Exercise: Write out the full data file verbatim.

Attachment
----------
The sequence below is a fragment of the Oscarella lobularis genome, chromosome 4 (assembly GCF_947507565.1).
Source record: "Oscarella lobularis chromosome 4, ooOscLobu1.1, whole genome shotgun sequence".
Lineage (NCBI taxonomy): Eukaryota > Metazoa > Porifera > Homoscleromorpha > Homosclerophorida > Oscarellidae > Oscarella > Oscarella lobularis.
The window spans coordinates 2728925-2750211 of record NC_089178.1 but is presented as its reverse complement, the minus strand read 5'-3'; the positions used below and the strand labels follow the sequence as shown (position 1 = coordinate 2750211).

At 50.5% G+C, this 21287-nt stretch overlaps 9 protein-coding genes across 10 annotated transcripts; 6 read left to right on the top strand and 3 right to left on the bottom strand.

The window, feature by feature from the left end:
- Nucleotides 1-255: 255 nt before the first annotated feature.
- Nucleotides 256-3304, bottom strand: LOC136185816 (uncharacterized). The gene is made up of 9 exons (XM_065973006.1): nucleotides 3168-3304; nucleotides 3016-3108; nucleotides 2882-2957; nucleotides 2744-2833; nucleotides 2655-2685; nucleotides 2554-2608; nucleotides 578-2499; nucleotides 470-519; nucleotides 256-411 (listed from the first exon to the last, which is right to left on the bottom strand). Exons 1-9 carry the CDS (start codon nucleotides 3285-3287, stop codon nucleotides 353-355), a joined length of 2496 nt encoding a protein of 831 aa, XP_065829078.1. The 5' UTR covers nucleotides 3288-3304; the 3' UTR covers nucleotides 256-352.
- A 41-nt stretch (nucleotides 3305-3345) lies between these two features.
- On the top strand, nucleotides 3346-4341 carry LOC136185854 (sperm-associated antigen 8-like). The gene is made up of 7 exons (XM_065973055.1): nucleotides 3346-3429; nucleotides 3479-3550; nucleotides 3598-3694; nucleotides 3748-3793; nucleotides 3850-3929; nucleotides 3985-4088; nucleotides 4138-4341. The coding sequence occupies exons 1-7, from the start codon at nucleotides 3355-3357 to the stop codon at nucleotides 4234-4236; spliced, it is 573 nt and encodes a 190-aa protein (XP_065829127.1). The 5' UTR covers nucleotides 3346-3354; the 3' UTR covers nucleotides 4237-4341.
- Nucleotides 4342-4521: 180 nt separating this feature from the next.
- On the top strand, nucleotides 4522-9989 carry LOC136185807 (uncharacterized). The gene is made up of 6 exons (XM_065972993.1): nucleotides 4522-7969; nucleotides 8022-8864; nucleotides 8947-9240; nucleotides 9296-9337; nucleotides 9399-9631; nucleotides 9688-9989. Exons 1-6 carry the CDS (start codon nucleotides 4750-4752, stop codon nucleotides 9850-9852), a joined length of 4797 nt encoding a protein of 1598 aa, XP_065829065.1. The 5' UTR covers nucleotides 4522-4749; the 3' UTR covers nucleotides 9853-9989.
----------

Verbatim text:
The sequence below is a fragment of the Oscarella lobularis genome, chromosome 4 (assembly GCF_947507565.1).
Source record: "Oscarella lobularis chromosome 4, ooOscLobu1.1, whole genome shotgun sequence".
Lineage (NCBI taxonomy): Eukaryota > Metazoa > Porifera > Homoscleromorpha > Homosclerophorida > Oscarellidae > Oscarella > Oscarella lobularis.
The window spans coordinates 2728925-2750211 of record NC_089178.1 but is presented as its reverse complement, the minus strand read 5'-3'; the positions used below and the strand labels follow the sequence as shown (position 1 = coordinate 2750211).

At 50.5% G+C, this 21287-nt stretch overlaps 9 protein-coding genes across 10 annotated transcripts; 6 read left to right on the top strand and 3 right to left on the bottom strand.

The window, feature by feature from the left end:
- Nucleotides 1-255: 255 nt before the first annotated feature.
- Nucleotides 256-3304, bottom strand: LOC136185816 (uncharacterized). The gene is made up of 9 exons (XM_065973006.1): nucleotides 3168-3304; nucleotides 3016-3108; nucleotides 2882-2957; nucleotides 2744-2833; nucleotides 2655-2685; nucleotides 2554-2608; nucleotides 578-2499; nucleotides 470-519; nucleotides 256-411 (listed from the first exon to the last, which is right to left on the bottom strand). Exons 1-9 carry the CDS (start codon nucleotides 3285-3287, stop codon nucleotides 353-355), a joined length of 2496 nt encoding a protein of 831 aa, XP_065829078.1. The 5' UTR covers nucleotides 3288-3304; the 3' UTR covers nucleotides 256-352.
- A 41-nt stretch (nucleotides 3305-3345) lies between these two features.
- On the top strand, nucleotides 3346-4341 carry LOC136185854 (sperm-associated antigen 8-like). The gene is made up of 7 exons (XM_065973055.1): nucleotides 3346-3429; nucleotides 3479-3550; nucleotides 3598-3694; nucleotides 3748-3793; nucleotides 3850-3929; nucleotides 3985-4088; nucleotides 4138-4341. The coding sequence occupies exons 1-7, from the start codon at nucleotides 3355-3357 to the stop codon at nucleotides 4234-4236; spliced, it is 573 nt and encodes a 190-aa protein (XP_065829127.1). The 5' UTR covers nucleotides 3346-3354; the 3' UTR covers nucleotides 4237-4341.
- Nucleotides 4342-4521: 180 nt separating this feature from the next.
- On the top strand, nucleotides 4522-9989 carry LOC136185807 (uncharacterized). The gene is made up of 6 exons (XM_065972993.1): nucleotides 4522-7969; nucleotides 8022-8864; nucleotides 8947-9240; nucleotides 9296-9337; nucleotides 9399-9631; nucleotides 9688-9989. Exons 1-6 carry the CDS (start codon nucleotides 4750-4752, stop codon nucleotides 9850-9852), a joined length of 4797 nt encoding a protein of 1598 aa, XP_065829065.1. The 5' UTR covers nucleotides 4522-4749; the 3' UTR covers nucleotides 9853-9989.